She was infamously canny with money and she paid for the development of her land by handling the accounts of her neighbours including the Scot next door. Eventually they married, combined the farms and produced 5 children. Eva described a happy and carefree childhood and revealed her parents to be kind, hard working and practical. As she described farm life her thoughts fell to a small group of local Maori, (the former ‘owners’ of the land though Eva would not have considered them as such. The orthodox logic of time held that Maori did not understand the economic potential of land and were therefore poor custodians), who lived in whare made from fern and manuka down the back of the farm where it ended on the banks of the Waihou River.

A remanent population of a much larger tribal group that had been displaced by the land wars of the 1860s, this small isolated group lived on eels fished out of the river and whatever else they could glean which included milk, fruit and vegetables from the Johnstone family farm. “They were dirty ill-kept thieves,” she informed me, “lazy and untrustworthy.” A harsh assessment I thought as I considered their condition.

They had only recently lost their land, their culture had been subsumed and they had been banished to the fringes of the new social order. Being from a co-operative tribal culture I assumed that they saw anything growing on the land as mutual property. I imagined them living in their whare, somewhat bewildered by the momentous changes going on about them, unable to engage because of a lack of education and appropriate language skills and surviving as best they could in the only way they knew how. I explained this perspective to Eva whose eyes widened. She seemed startled at this idea and gathering her thoughts she looked squarely at me and wondered if I might be right?

She died suddenly two days later, the last of a pioneering generation whose immediate forebears had fled social oppression in search of freedom, opportunity and in the case of some at least, a desire to create a nation free of the hierarchical constraints they had left behind in the old country. In many regards they succeeded spectacularly but this was nation of two halves.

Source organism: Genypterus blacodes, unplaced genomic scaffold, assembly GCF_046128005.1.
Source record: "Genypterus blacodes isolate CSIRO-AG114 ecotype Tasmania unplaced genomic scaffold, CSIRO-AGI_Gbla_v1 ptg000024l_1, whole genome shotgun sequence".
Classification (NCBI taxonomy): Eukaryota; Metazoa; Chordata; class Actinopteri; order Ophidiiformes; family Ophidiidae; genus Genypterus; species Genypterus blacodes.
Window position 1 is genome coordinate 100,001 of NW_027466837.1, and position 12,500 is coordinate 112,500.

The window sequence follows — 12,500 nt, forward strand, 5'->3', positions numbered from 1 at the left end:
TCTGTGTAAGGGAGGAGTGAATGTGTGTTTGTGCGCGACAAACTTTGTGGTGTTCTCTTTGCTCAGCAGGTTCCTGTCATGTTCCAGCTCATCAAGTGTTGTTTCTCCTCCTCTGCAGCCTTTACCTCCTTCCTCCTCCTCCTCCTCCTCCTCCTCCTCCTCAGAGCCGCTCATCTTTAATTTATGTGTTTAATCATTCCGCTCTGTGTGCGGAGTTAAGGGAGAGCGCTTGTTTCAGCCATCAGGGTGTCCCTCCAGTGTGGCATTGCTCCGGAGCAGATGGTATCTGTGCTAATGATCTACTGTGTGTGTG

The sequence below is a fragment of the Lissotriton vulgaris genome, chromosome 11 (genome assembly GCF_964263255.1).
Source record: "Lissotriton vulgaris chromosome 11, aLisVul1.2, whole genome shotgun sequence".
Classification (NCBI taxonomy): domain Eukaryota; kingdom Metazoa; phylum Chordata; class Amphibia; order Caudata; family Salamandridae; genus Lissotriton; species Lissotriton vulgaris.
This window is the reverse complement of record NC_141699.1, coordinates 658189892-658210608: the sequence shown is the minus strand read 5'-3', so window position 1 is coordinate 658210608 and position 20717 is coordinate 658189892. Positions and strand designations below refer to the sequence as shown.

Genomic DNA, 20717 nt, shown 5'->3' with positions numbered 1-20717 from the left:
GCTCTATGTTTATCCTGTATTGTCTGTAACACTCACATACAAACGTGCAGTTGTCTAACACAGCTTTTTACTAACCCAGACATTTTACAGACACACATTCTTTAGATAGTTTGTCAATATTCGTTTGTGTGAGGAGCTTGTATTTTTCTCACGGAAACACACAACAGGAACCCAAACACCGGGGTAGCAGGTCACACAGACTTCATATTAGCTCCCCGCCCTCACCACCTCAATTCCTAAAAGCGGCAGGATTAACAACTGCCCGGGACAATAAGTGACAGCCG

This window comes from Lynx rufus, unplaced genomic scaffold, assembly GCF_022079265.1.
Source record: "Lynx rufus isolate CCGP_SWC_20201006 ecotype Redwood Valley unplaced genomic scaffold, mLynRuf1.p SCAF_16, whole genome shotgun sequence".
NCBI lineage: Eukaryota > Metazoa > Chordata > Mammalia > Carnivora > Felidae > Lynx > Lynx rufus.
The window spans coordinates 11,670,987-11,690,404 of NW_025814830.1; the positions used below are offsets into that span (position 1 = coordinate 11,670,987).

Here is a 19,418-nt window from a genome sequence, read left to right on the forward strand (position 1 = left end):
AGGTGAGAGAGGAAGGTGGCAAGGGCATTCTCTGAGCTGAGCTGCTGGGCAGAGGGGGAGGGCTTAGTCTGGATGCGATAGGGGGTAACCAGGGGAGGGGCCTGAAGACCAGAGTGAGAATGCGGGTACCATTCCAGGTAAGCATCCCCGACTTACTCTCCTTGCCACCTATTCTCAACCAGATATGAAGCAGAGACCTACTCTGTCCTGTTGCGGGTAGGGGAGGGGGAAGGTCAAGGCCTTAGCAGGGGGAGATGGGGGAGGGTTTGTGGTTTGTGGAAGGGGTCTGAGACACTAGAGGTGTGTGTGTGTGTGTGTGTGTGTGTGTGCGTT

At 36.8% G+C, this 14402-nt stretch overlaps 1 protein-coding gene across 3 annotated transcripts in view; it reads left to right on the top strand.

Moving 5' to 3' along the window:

Besides the liberal voice seeking social equity there was a more potent and powerful voice determined that this new nation maintain a cultural balance firmly tilted in favour of White, Christian and British. This was to be a progressive society but only for the chosen few. It was also a society determined to undermine its founding document, a formal declaration of partnership between Maori and the British Crown called The Treaty of Waitangi.




A Nations Founding Document.

The heyday of colonialism was stuttering to a close and the Maori encountered the British at time when that Empire had become somewhat more enlightened as regards its responsibilities as a ruling power and in this light the Maori managed to negotiate a treaty the likes of which had not been achieved by any colonised people anywhere through this age of cultural subjection. In brief:

‘The Treaty is a broad statement of principles on which the British and Māori made a political compact to found a nation state and build a government in New Zealand. The document has three articles. In the English version, Māori cede the sovereignty of New Zealand to Britain; Māori give the Crown an exclusive right to buy lands they wish to sell, and, in return, are guaranteed full rights of ownership of their lands, forests, fisheries and other possessions; and Māori are given the rights and privileges of British subjects’.

– Te Ara Encyclopaedia of NZ